(Prevalence of Ecstasy (MDMA) Use In Ireland) "Almost 11% of young adults surveyed in 2010/11 claimed to have tried ecstasy at least once in their lifetime (Table 2.2.4). More young men (15%) reported using ecstasy in their lifetime than young women (6%) as presented in Standard Table 1. The proportion of young adults who used ecstasy in the last year decreased significantly, from 2.4% in 2006/7 to 0.9% in 2010/11.
International — Drug Control Policies Around The World
(Prevalence of Cocaine Use In Ireland) "Lifetime cocaine use increased in 2010/11 compared to 2006/7, but last-year use remained stable (Table 2.2.3). The proportion of adults who reported using cocaine (including crack) at some point in their lives increased from 5.3% in 2006/7 to 6.8% in 2010/11. The proportion of young adults who reported using cocaine in their lifetime also increased, from 8.2% in 2006/7 to 9.4% in 2010/11. As expected, more men (9.9%) reported using cocaine in their lifetime than women (3.8%).
(Prevalence of Cannabis Use In Ireland) "Lifetime cannabis use increased over the four years since the 2006/7 survey, but last-year use remained stable (Table 2.2.2). The proportion of adults who reported using cannabis at some point in their life increased from 21.9% in 2006/7 to 25.3% in 2010/11. The proportion of young adults who reported using cannabis in their lifetime also increased, from 28.6% in 2006/7 to 33.4% in 2010/11. The lifetime prevalence rate in 2010/11 was higher for men (33.2%) than for women (17.5%).
(Portugal's National Drug Control Strategy) "This strategy specifies eight principles, which embody a set of values that should guide interventions in this area. ‘Humanism’, for example, is the recognition of the inalienable human dignity of citizens, including drug users, and translates into a commitment to offer a wide range of services to those in need and to adopt a legal framework that causes no harm to them.
(Development of Portugal's National Plan for the Reduction of Addictive Behaviors and Dependences) "The National Plan for the Reduction of Addictive Behaviors and Dependences 2013-2020, (PNRCAD), appears in the sequence of an end of cycle of the National Plan Against Drug and Drug Addictions 2005-2012 (PNCDT) and the redefinition of policies and health services.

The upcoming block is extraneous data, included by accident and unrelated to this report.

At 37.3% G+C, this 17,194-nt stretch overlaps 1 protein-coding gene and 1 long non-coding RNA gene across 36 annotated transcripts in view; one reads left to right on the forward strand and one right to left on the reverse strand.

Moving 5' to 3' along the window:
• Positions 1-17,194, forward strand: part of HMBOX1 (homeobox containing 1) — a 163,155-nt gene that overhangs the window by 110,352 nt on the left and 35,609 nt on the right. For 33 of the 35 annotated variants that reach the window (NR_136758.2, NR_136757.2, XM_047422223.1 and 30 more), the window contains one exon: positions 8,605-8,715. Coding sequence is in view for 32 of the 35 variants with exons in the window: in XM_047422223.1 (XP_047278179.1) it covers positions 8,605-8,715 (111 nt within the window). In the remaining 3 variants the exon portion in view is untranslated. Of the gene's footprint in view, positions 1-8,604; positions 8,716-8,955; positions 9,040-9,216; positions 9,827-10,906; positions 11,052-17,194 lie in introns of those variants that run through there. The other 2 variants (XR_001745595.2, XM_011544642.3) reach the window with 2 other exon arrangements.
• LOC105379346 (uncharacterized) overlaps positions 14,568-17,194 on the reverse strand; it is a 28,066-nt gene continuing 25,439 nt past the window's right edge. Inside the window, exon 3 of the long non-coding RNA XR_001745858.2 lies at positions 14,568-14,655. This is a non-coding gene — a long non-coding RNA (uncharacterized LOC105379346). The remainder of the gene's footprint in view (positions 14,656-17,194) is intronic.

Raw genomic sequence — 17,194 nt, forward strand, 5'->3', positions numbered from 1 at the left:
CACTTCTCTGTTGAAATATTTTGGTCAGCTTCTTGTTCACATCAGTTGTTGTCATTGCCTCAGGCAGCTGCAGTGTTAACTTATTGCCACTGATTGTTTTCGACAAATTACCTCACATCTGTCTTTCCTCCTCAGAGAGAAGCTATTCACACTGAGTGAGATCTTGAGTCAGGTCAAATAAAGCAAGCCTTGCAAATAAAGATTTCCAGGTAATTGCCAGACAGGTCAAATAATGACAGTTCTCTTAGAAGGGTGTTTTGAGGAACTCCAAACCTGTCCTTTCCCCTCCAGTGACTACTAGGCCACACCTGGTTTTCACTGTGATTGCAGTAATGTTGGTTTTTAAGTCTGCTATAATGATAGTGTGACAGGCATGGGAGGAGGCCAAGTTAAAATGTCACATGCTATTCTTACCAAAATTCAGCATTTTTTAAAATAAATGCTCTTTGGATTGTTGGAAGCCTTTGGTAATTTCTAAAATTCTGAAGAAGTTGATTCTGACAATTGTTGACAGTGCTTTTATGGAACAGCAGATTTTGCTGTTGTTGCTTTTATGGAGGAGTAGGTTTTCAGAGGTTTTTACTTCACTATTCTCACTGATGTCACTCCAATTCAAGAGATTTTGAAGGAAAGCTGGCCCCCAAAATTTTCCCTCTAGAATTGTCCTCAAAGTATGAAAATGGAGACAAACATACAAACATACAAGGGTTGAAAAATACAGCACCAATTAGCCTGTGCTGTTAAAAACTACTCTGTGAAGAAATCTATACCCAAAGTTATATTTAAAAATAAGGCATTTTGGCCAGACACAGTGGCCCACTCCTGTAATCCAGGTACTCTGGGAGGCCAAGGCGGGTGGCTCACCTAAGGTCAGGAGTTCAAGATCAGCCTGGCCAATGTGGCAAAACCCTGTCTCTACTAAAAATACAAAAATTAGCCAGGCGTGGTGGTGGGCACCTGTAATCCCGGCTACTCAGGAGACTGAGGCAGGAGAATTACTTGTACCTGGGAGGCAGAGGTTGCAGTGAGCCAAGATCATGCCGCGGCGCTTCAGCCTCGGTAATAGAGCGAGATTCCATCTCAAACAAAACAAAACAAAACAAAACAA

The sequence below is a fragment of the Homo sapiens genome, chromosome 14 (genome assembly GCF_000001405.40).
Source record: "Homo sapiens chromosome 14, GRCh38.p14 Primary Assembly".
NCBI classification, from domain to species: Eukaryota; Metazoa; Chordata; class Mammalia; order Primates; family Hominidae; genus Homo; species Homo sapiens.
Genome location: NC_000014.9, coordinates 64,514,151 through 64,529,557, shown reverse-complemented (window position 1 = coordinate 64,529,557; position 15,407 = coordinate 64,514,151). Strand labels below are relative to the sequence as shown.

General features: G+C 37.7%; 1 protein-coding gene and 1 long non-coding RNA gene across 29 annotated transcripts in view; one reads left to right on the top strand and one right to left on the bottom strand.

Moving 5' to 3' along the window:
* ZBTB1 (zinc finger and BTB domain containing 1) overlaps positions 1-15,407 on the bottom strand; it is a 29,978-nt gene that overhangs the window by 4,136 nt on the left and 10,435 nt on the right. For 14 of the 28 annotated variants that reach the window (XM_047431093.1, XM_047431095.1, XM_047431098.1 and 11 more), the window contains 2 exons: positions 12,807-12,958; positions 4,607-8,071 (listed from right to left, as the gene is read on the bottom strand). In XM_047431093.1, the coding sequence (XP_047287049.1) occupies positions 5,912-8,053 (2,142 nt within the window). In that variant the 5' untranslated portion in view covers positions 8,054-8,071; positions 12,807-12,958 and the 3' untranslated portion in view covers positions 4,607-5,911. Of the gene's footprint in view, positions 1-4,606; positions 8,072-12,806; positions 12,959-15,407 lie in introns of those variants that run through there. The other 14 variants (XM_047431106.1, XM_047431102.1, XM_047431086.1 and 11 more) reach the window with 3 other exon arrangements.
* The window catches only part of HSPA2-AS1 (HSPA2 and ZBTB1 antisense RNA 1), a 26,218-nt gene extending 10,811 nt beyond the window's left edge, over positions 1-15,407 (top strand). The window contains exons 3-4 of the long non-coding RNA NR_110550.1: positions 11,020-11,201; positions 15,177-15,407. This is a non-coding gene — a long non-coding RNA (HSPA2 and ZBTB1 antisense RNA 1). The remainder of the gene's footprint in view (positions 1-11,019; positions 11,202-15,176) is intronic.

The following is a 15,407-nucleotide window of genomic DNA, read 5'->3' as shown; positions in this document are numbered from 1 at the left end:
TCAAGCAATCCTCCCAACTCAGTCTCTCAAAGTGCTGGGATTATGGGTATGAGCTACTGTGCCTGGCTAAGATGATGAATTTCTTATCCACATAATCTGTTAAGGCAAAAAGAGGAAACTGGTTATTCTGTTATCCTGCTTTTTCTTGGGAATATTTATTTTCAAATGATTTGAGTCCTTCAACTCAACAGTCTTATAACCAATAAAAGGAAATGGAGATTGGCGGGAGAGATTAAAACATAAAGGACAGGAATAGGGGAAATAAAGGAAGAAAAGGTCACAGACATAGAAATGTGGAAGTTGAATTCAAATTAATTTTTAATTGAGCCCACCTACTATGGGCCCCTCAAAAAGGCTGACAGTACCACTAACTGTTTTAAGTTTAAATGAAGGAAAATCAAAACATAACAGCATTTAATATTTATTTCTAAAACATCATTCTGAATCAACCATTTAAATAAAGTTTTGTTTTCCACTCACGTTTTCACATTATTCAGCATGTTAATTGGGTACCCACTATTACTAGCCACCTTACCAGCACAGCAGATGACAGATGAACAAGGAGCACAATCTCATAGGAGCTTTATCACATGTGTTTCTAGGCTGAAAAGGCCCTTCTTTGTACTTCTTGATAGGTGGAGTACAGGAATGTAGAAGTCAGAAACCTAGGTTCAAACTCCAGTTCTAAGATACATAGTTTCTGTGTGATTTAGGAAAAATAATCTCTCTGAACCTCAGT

(Mexico's Anti-Drug Strategy) "During the evaluation period, Mexico did not have an approved national anti-drug strategy. The country reports that interinstitutional efforts have been maintained in order to follow up on national anti-drug policy.
"Mexico reports that the National Drug Control Program (NDCP) does not have an assigned budget. Each of the government offices involved in its execution allocates the resources needed to develop and implement program-related activities within its jurisdiction from its own budget.
(Possession For Personal Use Not Prosecuted Criminally) "With regard to how it handles illicit drug possession for personal use, Mexico has indicated that, in accordance with article 478 of the General Health Care Act, the Public Ministry shall not prosecute criminal charges for the possession of narcotics by an addict or user in possession of one of the narcotics listed in the Guideline Table for Maximum Dosages for Immediate Personal Use.
(Growth of 'Bandas Criminales' (BACRIMs) in Colombia) "Colombia continues to see a rise in criminal organizations known as 'bandas criminales' or BACRIMs, which have become a major law enforcement challenge. These groups include members of former paramilitary groups and are active throughout much of the country -- competing and sometimes cooperating with the FARC in the drug trade. For example, the largest BACRIM organization, 'los Rastrojos,' has traceable cooperative agreements with both the ELN and the FARC in southern Colombia.
(US State Dept. Estimates of Colombian Drug Production) "Colombia is a major source country for cocaine, heroin and marijuana. However, the Government of Colombia continues to make significant progress in its fight against the production and trafficking of illicit drugs. Due to sustained aerial and manual eradication operations and aggressive enforcement activity, potential pure cocaine production declined eight percent, from 190 metric tons (MT) in 2011 to 175 MT in 2012, the most recent year for which figures are available.
(Treatment Utilization) "In 2010, the government began drafting treatment regulations for drug addicts. However, these regulations are not yet finalized as the MSP continues to review how the Colombian health insurance system will cover drug addiction as a medical condition. Drug treatment services in Colombia are provided primarily by private organizations. According to the national consumption study, there are nearly 300,000 people with drug dependency problems needing treatment, and only 20,000 available spaces in facilities.